Research group suggests it might be time to build a universal genetic database
A team of researchers from Vanderbilt University is suggesting in a Policy Forum piece published in the journal Science that it might be time to start building a universal genetic database. They suggest doing so would help law enforcement personnel track down criminals.
A universal genetic database is one that contains a genetic profile for every person living in (or visiting) a given country, and perhaps at some point, the entire world. The purpose of such a database would be to allow law enforcement personnel to track down people that have committed crimes such as rape and murder. The idea for such a database has arisen as police have started to use genetic information available in publicly available databases, such as GEDmatch, as a source—an approach used to find the Golden State Killer.
The researchers suggest there are three good reasons for establishing such a database: The first would be the benefit of solving serious crimes. The second would be to stop law enforcement from obtaining genetic profiles from publicly available databases. The third is because it would remove biases that currently exist in the current system, in which police officers routinely collect DNA samples from people arrested or convicted of a crime. The researchers point out that most such people are young men of color.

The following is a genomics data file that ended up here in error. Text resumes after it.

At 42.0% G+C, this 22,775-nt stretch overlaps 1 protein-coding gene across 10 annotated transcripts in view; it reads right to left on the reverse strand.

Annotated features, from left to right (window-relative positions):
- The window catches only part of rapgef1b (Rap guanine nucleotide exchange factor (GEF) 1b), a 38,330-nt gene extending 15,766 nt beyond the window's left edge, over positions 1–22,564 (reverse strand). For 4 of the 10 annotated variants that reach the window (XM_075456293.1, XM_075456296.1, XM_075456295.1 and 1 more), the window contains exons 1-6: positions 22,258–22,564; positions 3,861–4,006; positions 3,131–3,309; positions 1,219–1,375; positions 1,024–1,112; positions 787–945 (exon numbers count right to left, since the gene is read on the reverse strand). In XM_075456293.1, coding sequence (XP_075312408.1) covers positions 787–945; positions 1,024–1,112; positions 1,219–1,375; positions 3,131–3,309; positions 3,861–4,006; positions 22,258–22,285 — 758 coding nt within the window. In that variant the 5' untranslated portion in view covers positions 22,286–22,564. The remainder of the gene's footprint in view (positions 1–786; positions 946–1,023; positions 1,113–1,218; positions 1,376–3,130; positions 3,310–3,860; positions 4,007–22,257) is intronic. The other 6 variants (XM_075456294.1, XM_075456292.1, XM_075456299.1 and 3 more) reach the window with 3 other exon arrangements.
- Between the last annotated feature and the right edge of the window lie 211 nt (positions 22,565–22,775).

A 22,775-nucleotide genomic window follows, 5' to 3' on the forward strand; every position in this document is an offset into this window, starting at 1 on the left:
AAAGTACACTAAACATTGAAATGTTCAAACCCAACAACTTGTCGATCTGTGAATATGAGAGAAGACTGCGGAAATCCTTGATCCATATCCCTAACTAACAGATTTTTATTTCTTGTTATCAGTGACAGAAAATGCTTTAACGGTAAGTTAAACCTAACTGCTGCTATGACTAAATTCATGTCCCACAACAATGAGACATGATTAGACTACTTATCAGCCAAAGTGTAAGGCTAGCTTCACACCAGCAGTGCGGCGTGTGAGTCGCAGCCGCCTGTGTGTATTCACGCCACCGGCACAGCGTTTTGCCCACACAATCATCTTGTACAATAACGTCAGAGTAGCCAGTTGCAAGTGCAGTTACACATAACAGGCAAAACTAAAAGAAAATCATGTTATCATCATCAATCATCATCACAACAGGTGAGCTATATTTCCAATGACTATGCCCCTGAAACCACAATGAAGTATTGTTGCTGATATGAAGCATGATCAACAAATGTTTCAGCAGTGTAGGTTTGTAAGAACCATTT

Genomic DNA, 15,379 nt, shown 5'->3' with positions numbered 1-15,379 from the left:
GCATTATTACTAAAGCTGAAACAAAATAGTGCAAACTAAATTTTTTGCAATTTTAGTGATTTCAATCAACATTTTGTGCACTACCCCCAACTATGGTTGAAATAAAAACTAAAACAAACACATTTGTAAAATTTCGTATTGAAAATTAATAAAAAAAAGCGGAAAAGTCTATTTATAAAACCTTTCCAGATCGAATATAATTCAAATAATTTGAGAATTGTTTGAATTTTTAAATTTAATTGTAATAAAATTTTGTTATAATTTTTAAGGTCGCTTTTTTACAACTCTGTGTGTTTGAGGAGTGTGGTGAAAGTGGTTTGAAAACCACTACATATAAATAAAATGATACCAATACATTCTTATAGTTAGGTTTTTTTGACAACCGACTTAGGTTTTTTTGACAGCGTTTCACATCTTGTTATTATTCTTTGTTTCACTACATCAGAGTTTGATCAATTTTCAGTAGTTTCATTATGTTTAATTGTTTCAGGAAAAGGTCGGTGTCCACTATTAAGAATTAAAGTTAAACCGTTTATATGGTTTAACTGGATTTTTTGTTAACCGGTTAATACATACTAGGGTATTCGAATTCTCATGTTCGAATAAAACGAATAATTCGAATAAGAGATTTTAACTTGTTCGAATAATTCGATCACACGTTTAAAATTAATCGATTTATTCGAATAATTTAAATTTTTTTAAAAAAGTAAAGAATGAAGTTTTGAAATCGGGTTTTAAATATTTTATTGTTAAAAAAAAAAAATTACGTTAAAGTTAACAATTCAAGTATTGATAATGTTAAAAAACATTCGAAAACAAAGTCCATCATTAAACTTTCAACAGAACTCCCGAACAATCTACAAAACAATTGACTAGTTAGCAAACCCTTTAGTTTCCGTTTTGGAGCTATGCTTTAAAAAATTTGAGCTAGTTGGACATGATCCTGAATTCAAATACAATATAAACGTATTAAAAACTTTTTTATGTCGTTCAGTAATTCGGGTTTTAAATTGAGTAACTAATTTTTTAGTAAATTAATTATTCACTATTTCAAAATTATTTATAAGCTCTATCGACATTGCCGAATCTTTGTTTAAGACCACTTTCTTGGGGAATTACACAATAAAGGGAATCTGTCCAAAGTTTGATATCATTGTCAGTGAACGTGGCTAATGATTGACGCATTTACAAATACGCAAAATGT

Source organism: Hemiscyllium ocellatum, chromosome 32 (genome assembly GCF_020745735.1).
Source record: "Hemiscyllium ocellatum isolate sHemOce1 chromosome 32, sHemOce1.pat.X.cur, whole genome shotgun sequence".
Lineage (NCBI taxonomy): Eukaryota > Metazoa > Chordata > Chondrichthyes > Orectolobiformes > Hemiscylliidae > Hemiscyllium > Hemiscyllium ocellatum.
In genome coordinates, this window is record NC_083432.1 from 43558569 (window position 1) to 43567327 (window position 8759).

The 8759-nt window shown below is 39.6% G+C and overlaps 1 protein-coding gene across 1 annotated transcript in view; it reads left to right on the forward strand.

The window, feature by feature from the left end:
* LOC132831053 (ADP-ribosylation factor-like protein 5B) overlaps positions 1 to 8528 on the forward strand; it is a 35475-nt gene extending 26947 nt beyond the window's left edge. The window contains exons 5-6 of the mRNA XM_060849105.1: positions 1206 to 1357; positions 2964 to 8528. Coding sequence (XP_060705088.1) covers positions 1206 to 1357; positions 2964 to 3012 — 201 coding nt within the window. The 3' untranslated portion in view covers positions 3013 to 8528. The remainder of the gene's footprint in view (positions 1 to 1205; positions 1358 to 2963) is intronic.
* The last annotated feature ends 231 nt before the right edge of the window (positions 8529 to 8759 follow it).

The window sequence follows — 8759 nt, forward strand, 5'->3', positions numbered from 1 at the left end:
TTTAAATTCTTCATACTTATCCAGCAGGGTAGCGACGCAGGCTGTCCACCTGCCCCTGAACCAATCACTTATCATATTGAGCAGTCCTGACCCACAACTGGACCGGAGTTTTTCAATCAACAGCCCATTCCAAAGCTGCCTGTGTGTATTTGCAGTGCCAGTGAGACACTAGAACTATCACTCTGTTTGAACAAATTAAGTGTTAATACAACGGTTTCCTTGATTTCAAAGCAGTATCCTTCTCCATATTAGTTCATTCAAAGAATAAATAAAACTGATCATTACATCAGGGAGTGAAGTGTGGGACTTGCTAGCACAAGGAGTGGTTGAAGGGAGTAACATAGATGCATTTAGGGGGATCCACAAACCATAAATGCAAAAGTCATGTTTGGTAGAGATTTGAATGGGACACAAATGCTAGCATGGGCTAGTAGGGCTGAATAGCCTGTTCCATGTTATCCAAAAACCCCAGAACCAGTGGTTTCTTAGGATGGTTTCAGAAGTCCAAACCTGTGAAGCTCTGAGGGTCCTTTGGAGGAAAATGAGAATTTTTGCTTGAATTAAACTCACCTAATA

The researchers note that a full genetic profile would not be needed—just enough data to positively identify someone. They suggest restricting data in this way would protect privacy—there would be no medical information, for example. They also suggest that laws regarding how the data is stored and protected could further ensure that it is not misused.
The researchers acknowledge that actually creating such a database would likely be met with many hurdles. It is almost certain the public would object to the plan, for example. It would also cost billions of dollars. And then there is the means of collection—would every person be required to give a sample? Or would sample be taken from newborns as part of routine postnatal care? The researchers suggest that despite societal concerns, it might be time to start working on a universal genetic database, because the alternatives are worse.
More information: J. W. Hazel et al. Is it time for a universal genetic forensic database?, Science (2018). DOI: 10.1126/science.aav5475
Journal information: Science
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